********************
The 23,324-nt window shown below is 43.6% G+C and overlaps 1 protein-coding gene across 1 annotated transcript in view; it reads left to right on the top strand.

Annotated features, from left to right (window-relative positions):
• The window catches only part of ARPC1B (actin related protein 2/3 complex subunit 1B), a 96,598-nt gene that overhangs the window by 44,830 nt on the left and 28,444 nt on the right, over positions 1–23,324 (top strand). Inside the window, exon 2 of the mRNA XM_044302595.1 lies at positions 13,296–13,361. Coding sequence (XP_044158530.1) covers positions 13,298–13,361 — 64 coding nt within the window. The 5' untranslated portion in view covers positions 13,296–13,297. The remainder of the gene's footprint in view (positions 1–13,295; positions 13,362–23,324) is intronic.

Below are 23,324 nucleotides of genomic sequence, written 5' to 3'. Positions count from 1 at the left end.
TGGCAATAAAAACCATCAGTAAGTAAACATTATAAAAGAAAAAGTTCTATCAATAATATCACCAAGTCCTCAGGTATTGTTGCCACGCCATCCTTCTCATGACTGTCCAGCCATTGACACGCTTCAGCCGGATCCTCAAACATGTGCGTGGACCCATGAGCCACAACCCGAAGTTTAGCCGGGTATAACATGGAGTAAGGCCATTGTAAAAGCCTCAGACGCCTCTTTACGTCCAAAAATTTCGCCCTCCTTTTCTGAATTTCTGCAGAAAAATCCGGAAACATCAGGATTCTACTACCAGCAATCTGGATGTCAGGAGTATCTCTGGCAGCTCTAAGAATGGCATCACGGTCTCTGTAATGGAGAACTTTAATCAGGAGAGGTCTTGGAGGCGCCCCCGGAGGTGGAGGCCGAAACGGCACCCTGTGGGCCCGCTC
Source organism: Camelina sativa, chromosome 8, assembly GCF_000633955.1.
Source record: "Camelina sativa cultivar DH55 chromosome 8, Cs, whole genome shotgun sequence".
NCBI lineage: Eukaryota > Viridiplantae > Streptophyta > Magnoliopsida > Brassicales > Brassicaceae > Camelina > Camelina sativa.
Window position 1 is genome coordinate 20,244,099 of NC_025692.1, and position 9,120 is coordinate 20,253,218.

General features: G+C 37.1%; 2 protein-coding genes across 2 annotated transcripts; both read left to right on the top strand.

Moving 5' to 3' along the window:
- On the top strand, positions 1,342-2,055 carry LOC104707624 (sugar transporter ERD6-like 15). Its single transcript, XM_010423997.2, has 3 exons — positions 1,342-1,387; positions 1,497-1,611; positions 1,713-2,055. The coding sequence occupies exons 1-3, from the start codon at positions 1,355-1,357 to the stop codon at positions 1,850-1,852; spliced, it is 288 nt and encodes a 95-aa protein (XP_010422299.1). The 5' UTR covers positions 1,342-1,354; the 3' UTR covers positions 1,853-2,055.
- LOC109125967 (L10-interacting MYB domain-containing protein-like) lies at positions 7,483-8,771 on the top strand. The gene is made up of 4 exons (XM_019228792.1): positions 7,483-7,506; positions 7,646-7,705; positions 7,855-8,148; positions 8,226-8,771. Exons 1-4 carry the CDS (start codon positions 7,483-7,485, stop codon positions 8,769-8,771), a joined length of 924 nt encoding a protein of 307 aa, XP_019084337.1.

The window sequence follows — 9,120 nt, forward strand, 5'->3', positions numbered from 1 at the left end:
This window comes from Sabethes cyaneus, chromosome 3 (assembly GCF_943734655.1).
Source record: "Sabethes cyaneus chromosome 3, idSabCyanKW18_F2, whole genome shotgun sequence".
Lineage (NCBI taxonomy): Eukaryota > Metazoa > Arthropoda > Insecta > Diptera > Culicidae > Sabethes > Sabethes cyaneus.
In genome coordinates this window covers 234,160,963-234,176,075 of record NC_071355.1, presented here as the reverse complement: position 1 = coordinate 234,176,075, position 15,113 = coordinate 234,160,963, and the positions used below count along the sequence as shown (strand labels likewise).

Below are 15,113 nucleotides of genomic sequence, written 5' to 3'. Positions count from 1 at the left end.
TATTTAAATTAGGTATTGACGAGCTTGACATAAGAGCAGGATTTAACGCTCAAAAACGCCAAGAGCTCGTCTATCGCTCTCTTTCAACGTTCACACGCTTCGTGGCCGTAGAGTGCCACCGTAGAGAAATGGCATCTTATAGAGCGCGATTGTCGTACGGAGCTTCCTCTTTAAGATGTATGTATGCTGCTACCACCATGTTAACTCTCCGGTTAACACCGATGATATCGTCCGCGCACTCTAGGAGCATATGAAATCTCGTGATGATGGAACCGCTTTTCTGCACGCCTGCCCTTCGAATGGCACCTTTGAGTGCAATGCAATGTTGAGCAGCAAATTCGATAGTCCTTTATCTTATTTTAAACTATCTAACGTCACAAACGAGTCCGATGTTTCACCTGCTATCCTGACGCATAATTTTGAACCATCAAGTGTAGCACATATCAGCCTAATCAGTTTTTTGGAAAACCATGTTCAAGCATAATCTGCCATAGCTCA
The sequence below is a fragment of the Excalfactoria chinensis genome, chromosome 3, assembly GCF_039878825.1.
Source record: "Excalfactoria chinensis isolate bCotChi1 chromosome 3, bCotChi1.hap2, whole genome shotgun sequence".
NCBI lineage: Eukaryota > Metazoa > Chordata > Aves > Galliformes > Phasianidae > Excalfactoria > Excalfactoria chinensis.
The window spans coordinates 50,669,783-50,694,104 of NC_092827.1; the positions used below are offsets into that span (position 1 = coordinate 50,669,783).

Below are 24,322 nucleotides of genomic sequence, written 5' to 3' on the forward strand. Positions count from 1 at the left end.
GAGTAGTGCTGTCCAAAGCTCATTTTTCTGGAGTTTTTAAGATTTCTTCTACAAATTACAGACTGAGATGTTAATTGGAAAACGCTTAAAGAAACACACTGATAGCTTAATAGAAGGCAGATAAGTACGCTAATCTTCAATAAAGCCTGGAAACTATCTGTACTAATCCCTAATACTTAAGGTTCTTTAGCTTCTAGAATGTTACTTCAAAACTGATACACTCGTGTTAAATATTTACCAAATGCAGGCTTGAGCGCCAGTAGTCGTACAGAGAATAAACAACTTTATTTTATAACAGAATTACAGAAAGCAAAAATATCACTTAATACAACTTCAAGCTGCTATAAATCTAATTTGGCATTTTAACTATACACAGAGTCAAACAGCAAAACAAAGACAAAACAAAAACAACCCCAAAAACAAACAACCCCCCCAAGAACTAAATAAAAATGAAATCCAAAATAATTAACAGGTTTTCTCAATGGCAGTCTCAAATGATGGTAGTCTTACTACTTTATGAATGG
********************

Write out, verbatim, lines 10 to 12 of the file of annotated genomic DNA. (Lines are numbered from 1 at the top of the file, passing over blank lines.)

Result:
General features: G+C 37.1%; 2 protein-coding genes across 2 annotated transcripts; both read left to right on the top strand.

Moving 5' to 3' along the window:
- On the top strand, positions 1,342-2,055 carry LOC104707624 (sugar transporter ERD6-like 15). Its single transcript, XM_010423997.2, has 3 exons — positions 1,342-1,387; positions 1,497-1,611; positions 1,713-2,055. The coding sequence occupies exons 1-3, from the start codon at positions 1,355-1,357 to the stop codon at positions 1,850-1,852; spliced, it is 288 nt and encodes a 95-aa protein (XP_010422299.1). The 5' UTR covers positions 1,342-1,354; the 3' UTR covers positions 1,853-2,055.